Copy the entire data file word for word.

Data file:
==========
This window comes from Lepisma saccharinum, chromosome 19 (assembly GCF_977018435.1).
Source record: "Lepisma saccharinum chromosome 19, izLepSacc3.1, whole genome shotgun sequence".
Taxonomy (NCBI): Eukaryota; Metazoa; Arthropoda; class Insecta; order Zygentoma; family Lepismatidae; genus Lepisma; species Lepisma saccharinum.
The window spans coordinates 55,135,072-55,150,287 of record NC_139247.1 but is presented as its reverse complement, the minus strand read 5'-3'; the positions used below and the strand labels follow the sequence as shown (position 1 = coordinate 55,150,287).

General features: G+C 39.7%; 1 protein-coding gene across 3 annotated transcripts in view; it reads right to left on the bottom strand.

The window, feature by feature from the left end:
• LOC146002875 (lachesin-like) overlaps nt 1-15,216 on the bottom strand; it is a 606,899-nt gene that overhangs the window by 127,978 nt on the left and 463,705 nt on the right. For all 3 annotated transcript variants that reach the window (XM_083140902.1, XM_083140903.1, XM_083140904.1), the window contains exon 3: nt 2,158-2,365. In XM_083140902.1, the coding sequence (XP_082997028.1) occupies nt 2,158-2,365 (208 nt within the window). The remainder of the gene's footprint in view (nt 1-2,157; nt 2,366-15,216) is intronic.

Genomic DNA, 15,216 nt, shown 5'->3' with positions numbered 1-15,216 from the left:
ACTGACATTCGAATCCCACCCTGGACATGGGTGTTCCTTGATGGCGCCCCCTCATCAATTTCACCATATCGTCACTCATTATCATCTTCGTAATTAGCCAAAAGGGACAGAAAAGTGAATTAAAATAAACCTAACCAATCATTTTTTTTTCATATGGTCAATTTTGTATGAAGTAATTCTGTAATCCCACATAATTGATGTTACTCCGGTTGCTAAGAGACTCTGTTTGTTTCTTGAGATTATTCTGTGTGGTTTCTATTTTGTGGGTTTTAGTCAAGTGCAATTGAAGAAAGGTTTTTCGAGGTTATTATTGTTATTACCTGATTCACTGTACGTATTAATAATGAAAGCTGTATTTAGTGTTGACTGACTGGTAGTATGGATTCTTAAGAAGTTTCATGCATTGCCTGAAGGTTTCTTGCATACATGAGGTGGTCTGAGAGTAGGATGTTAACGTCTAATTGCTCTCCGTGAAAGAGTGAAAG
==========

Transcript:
This window comes from Lepisma saccharinum, chromosome 19 (assembly GCF_977018435.1).
Source record: "Lepisma saccharinum chromosome 19, izLepSacc3.1, whole genome shotgun sequence".
Taxonomy (NCBI): Eukaryota; Metazoa; Arthropoda; class Insecta; order Zygentoma; family Lepismatidae; genus Lepisma; species Lepisma saccharinum.
The window spans coordinates 55,135,072-55,150,287 of record NC_139247.1 but is presented as its reverse complement, the minus strand read 5'-3'; the positions used below and the strand labels follow the sequence as shown (position 1 = coordinate 55,150,287).

General features: G+C 39.7%; 1 protein-coding gene across 3 annotated transcripts in view; it reads right to left on the bottom strand.

The window, feature by feature from the left end:
• LOC146002875 (lachesin-like) overlaps nt 1-15,216 on the bottom strand; it is a 606,899-nt gene that overhangs the window by 127,978 nt on the left and 463,705 nt on the right. For all 3 annotated transcript variants that reach the window (XM_083140902.1, XM_083140903.1, XM_083140904.1), the window contains exon 3: nt 2,158-2,365. In XM_083140902.1, the coding sequence (XP_082997028.1) occupies nt 2,158-2,365 (208 nt within the window). The remainder of the gene's footprint in view (nt 1-2,157; nt 2,366-15,216) is intronic.

Genomic DNA, 15,216 nt, shown 5'->3' with positions numbered 1-15,216 from the left:
ACTGACATTCGAATCCCACCCTGGACATGGGTGTTCCTTGATGGCGCCCCCTCATCAATTTCACCATATCGTCACTCATTATCATCTTCGTAATTAGCCAAAAGGGACAGAAAAGTGAATTAAAATAAACCTAACCAATCATTTTTTTTTCATATGGTCAATTTTGTATGAAGTAATTCTGTAATCCCACATAATTGATGTTACTCCGGTTGCTAAGAGACTCTGTTTGTTTCTTGAGATTATTCTGTGTGGTTTCTATTTTGTGGGTTTTAGTCAAGTGCAATTGAAGAAAGGTTTTTCGAGGTTATTATTGTTATTACCTGATTCACTGTACGTATTAATAATGAAAGCTGTATTTAGTGTTGACTGACTGGTAGTATGGATTCTTAAGAAGTTTCATGCATTGCCTGAAGGTTTCTTGCATACATGAGGTGGTCTGAGAGTAGGATGTTAACGTCTAATTGCTCTCCGTGAAAGAGTGAAAG